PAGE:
A Beginner’s Guide to the E Minor Scale

Maybe your grandparents have a piano. Maybe you saw The Pianist and wondered what it would be like to play the piano yourself [1]. Maybe you’re a singer-songwriter, and like every self-respecting singer-songwriter, you need those two key instruments in your arsenal.

Either way, the piano is one of those timeless instruments with a strong allure for musicians everywhere.

Here, we’re exploring the E minor scale, one of the essential piano scales [2]. Oh, by the way here’s the link for the D minor scale and F minor scale.

The E Minor Scale

With all of this in mind, let’s talk about the E minor scale [3].

The E minor triad or E minor chord is a minor triad containing the notes E, G, and B. The E flat minor chord occurs naturally on:

  • Eb minor / Gb major
  • Bb minor / Db major
  • Ab minor / Cb major

The relative major scale for E minor is G major, which matters because they contain the same notes.

Root Position

To create an E minor chord, you start with the root note, which is E. All other intervals in the chord are built from this note [4].

An E minor chord is comprised of a minor third (one and a half tones) and a major third (two tones). The root position in E minor is E, G, B, with one and a half tones between E and G and two tones between G and B.

In root position, the notes are always played in this order.


In basic terms, an interval refers to the distance between pitches [5]. They’re marked with a number and a prefix.

The number is the number of pitch names (A, B, C, D, E, F, G) from the first pitch to the second pitch. The interval from C to E contains three pitches (C, D, E) and is therefore called a third. An interval with eight pitch positions (E to E, for example) is an octave.

The prefix refers to the quality of the interval, which can be perfect, major, minor, augmented, or diminished.

E minor natural intervals are:

  1. Tonic: E
  2. Major 2nd: F#
  3. Minor 3rd: G
  4. Perfect 4th: A
  5. Perfect 5th: B
  6. Minor 6th: C
  7. Minor 7th: D
  8. Perfect 8th: E (one octave higher)

E minor harmonic intervals are:

  1. Tonic: E
  2. Major 2nd: F#
  3. Minor 3rd: G
  4. Perfect 4th: A
  5. Perfect 5th: B
  6. Minor 6th: C
  7. Major 7th: D#
  8. Perfect 8th: E (one octave higher)

E minor melodic intervals are:

  1. Tonic: E
  2. Major 2nd: F#
  3. Minor 3rd: G
  4. Perfect 4th: A
  5. Perfect 5th: B
  6. Major 6th: C#
  7. Major 7th: D#
  8. Perfect 8th: E (one octave higher)

Don’t worry too much about perfect, major, and minor–it’s another notation to mark the intervals [6].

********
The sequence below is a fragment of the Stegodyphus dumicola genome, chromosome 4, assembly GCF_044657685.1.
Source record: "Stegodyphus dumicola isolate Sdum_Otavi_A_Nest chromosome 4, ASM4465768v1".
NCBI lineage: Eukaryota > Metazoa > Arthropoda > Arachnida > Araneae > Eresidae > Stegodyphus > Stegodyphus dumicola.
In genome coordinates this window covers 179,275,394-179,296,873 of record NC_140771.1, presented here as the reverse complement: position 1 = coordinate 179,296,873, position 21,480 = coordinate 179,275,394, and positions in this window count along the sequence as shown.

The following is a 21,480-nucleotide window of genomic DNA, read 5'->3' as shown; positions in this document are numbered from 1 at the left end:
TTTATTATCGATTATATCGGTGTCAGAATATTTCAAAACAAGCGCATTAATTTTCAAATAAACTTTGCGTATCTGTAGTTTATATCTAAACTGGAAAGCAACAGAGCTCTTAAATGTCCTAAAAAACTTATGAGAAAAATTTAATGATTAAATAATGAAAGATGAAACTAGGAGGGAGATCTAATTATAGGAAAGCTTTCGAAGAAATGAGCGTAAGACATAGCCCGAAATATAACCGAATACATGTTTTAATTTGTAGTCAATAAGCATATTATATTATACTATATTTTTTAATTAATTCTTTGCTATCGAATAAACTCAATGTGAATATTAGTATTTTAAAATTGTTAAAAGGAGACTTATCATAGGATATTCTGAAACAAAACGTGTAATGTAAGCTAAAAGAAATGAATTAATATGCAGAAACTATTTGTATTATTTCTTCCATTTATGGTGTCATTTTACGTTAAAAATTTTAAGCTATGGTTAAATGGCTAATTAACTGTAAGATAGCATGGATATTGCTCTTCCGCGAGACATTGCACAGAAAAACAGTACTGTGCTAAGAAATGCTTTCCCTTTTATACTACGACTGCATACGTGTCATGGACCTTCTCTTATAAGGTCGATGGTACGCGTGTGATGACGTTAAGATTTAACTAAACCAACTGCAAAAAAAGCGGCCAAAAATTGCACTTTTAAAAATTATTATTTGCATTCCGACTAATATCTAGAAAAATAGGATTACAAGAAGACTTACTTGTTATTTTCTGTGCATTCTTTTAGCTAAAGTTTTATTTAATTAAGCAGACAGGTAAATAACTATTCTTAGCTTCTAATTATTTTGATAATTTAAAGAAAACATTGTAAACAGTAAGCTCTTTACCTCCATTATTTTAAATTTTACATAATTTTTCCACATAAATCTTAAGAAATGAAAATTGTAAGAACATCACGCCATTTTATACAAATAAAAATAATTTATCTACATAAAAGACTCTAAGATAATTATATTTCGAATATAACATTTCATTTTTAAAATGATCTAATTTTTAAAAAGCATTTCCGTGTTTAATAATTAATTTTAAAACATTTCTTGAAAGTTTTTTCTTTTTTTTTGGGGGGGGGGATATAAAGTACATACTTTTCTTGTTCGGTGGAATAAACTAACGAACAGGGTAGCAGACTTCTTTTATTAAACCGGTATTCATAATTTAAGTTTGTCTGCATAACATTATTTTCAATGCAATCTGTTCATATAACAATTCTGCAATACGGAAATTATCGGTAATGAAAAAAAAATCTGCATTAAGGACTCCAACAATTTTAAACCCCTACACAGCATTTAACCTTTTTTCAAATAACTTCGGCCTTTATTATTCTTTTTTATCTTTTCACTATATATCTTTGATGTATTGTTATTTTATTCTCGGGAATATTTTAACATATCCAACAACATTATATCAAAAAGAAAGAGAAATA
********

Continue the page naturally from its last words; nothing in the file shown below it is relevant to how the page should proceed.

Scale Degrees

A scale is simply a succession of notes ascending or descending. Scale degrees tell you where each pitch fits within the scale itself 7].

The scale degrees for E minor are:

  1. Tonic: E
  2. Supertonic: F#
  3. Mediant: G
  4. Subdominant: A
  5. Dominant: B
  6. Submediant: C
  7. Subtonic: D
  8. Octave: E

The scale and scale degrees are your starting point for E minor, regardless of whether you’re playing the natural, melodic, or harmonic E minor scale.

Natural vs. Harmonic vs. Melodic

At this point, we’ve mentioned natural, harmonic, and melodic scales a few times. Let’s take a moment to clarify what that means for those who are new to piano.

Because E minor is a minor scale, there are three versions of the scale: natural, harmonic, and melodic.

The natural scale is the root of the other scales and contains no flats or sharps [8]. From here, things start to get interesting.

The difference between the natural and melodic scale is simple: the 6th and 7th notes are raised a semi-step [9]. In addition, the melodic scale is played differently depending on whether the music asks for ascending or descending melodic scales.

Lastly, there’s the harmonic scale. Luckily, the harmonic is simpler than the melodic–it has a sharpened 7th note and doesn’t vary based on ascending or descending scales.


The fingerings for E minor depend on whether you’re playing with your left or right hand.

To play E minor on your right hand, place your thumb (first finger) on E, your middle finger (third finger) on G, and your pinky finger (fifth finger) on B. Play the notes together, and voila: E minor in root position.

Luckily, it’s easy to figure out the fingerings for your left hand: just switch the fingers. So your fifth finger plays E, your third finger plays G, and your first finger plays B.


Now that you know root fingerings for E minor, let’s talk about inversions.

Inversions are exactly what they sound like–the order of the notes changes.

There are two inversions for E minor:

  1. First: G, E, B
  2. Second: B, E, G

It’s that easy.

Music with E Minor

Where does E minor come into play on the keyboard and on the page? More often than you might think.

A number of classical composers wrote pieces in E minor. Here are a few big ones:

  • Bach: Fugue 10 in E minor
  • Chopin: Prelude in E minor Op. 28 No. 4
  • Beethoven: Sonata No. 27 in E minor Op. 90
  • Brahms: Theme from Symphony No. 4
  • Mendelssohn: Theme from Violin Concerto Op. 64 in E minor

So, if you’re looking for somewhere to start your classical music journey, you’ll have plenty of options with E minor.

Learn All 88 Keys

Now that you know all about E minor, are you ready to learn other aspects of the piano?

Check our site for more educational information on the piano, some great learning tools, sheet music, and reviews.

Stephanie Su

Started learning music when she was four years old, Stephanie is a music teacher and a music therapist who is highly proficient in Piano, Violin, Guitar, and Ukulele. She likes to learn, teach, and share her music playing experiences.

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